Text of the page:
Geekly Update - 14 July 2016
Will Microsoft pay you $10,000 if Windows 10 fouls up your computer? Do you have a right to privacy while using the Internet? Can robots do a better job of reporting the news than humans? Today's Geekly Update is jam-packed with the latest tech news. It's *guaranteed* to make you 146% smarter. Read, think and comment!
The AskBobRankin Geekly Update
A federal judge in Viriginia has decided that no one has an expectation of privacy when using a computer that is connected to the Internet. His “reasoning” is that any such computer is vulnerable to hackers. By such “logic,” no one has an expectation of privacy anywhere because any door can be opened.
Lying is patriotic? PBS television execs caught a load of flack online from viewers who noticed the “live” programming of Independence Day fireworks was actually recorded years ago when the sky over Washington, DC, was clear, unlike the foggy and cloudy conditions of July 4, 2016. PBS admitted to its subterfuge with the “we wanted to be patriotic” excuse.
A Tesla car in “autopilot” mode crashed, and the driver died. A “Harry Potter” movie was still playing in his DVD player. Tesla reminds everyone that “autopilot” does not mean “self-driving.” It means only that the car will attempt to stay between the painted lines.
Microsoft paid a $10,000 civil judgment to Teri Goldstein, the owner of Sausalito, Calif.-based TG Travel Group LLC, for damages done to her business by an unauthorized and unwanted upgrade to Windows 10.
In related news, Microsoft has heeded customers’ fury and changed the behavior of the red X in the upper-right corner of its “Get Windows 10 now!” alert so that it closes the window, as expected, instead of launching a Windows 10 upgrade.
Artificial intelligence programs will write summaries of minor league baseball games for the Associated Press, freeing sports journalists for more sophisticated tasks like filing for unemployment benefits.
Don’t say it can’t happen here. A sweeping cyberspace law has been passed in Russia. Among other alarming provisions, it requires ISPs to provide backdoors into their customers’ encrypted communications.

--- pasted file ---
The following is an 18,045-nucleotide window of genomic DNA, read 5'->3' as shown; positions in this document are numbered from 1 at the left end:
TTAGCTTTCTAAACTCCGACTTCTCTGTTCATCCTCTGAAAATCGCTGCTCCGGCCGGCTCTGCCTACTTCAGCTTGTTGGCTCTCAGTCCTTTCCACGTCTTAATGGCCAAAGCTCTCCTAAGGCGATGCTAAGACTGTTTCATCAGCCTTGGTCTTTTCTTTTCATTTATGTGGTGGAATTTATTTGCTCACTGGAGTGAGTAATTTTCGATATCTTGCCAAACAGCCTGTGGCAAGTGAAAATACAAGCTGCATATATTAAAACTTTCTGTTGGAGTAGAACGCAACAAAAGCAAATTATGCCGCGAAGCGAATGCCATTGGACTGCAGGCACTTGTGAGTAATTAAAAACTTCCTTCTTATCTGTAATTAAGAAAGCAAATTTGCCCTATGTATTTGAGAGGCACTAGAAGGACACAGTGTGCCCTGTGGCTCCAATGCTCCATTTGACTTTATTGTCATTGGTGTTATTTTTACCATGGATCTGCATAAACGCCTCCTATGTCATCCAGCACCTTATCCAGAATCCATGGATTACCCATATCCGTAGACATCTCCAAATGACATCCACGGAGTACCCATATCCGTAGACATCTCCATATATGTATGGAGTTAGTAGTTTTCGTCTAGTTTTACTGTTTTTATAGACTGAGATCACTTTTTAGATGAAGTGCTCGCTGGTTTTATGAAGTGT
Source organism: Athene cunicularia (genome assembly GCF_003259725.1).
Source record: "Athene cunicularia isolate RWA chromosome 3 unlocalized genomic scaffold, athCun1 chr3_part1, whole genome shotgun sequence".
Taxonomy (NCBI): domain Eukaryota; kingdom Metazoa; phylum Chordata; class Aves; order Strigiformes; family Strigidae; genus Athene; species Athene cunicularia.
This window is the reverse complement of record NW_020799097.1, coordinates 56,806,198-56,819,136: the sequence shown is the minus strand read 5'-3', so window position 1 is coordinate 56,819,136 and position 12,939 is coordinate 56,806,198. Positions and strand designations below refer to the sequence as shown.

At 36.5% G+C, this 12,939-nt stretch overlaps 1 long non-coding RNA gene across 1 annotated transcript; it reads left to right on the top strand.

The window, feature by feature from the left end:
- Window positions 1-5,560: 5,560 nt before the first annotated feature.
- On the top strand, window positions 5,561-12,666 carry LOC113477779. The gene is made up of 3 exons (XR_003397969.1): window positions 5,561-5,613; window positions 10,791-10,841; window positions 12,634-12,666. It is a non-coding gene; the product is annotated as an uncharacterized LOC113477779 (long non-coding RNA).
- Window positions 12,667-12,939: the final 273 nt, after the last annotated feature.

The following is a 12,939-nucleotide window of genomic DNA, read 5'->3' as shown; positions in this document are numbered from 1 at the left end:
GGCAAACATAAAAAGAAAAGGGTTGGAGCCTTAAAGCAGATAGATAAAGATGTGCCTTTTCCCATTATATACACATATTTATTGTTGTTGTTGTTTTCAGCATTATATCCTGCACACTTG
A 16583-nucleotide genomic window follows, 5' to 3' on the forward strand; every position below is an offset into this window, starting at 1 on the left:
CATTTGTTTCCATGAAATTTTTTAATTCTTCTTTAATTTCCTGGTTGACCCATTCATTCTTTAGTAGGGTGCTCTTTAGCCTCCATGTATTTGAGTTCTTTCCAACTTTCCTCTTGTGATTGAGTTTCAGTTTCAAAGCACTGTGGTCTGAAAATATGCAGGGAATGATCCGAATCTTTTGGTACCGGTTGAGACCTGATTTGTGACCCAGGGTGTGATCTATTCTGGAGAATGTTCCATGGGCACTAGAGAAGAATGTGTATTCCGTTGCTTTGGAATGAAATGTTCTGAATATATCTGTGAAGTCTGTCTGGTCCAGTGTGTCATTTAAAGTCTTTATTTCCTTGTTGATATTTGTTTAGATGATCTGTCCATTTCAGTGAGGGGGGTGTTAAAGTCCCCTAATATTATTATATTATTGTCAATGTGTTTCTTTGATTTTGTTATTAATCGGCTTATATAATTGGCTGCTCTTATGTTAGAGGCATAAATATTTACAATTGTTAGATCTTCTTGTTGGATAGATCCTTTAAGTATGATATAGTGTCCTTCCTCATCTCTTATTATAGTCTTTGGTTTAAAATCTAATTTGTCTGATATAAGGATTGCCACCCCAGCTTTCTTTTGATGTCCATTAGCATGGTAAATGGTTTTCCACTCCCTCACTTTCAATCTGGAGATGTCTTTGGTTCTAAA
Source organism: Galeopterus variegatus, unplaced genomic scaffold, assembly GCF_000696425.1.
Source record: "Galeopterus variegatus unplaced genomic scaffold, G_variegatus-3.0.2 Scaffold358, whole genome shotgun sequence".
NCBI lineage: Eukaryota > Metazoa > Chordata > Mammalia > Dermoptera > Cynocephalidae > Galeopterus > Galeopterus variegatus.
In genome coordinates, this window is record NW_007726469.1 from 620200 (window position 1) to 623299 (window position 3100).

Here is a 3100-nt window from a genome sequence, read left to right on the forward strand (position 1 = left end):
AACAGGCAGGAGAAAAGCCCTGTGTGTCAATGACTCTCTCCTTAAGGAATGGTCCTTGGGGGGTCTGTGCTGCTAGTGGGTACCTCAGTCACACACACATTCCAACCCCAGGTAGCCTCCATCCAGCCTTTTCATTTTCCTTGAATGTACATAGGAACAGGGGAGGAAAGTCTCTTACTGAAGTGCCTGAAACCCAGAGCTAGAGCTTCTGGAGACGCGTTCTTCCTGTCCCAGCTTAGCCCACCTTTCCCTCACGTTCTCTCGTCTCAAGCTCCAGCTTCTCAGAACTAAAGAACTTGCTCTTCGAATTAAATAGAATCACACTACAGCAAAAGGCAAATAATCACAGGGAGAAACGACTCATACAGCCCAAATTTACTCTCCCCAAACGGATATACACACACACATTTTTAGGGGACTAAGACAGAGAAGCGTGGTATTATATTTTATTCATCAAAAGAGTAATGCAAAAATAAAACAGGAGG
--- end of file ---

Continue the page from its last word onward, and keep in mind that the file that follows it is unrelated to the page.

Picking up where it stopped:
Security researchers have discovered how to steal data from a PC’s memory by hacking the machine’s cooling fan(s) and manipulating the noise they make.
Google Maps and Google Earth will soon be even more accurate and detailed as the company has purchased the latest, petabyte-sized database of ultra-high-resolution satellite photos from NASA.
Two virulent ransomware programs that had declined are sharply on the rise again. Instances of “Locky” are now much higher than they were before its masters took a vacation in June. Also, the CryptXXX ransomware is back, and its programming flaw that allowed victims to recover their data without paying ransom has been fixed.
A free chatbot has saved drivers $4 million in traffic fines simply challenging technical errors in tickets scanned and uploaded by users.
Thousands of unsecured CCTV (closed-circuit television) devices have been enslaved into botnets and are being used in DDoS (denial of service) attacks. This is what happens when security takes a back seat to deployment of the Internet of Things.
A triple-lens camera no larger than a grain of salt can be injected into a vein to provide a unique look at cardiovascular diseases.
Google is testing a method of testing one’s Internet speed directly from search results, an innovation that does not bode well for speedtest.net and other speed-testing sites.
You can help stop human trafficking by snapping a few photos of your hotel room and uploading them to a database searched by law enforcement to identify rooms in which minors are exploited. Because patrons of prostitutes are stupid and often share such photos.
Walmart.com launched a trial of its “Amazon Prime killer,” a $49/year ShippingPass that gives customers free two-day shipping. A Prime membership is currently $99/year.
Prison inmates get help using social media, including dating sites, from people like Renea Royster, who works 100 hours per week moving messages sent via CorrLinks, an email service available to federal inmates, to the Facebook pages they paid her to create in their names.
It may not be safe to “pay at the pump.” Discoveries of credit card skimmers hidden in gas pump card readers have tripled in the past year. Go inside and pay cash or charge a fixed amount to your card.
Your thoughts on these topics are welcome. Post your comment or question below...
This article was posted by Bob Rankin on 14 Jul 2016
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Article information: AskBobRankin -- Geekly Update - 14 July 2016 (Posted: 14 Jul 2016)
Copyright © 2005 - Bob Rankin - All Rights Reserved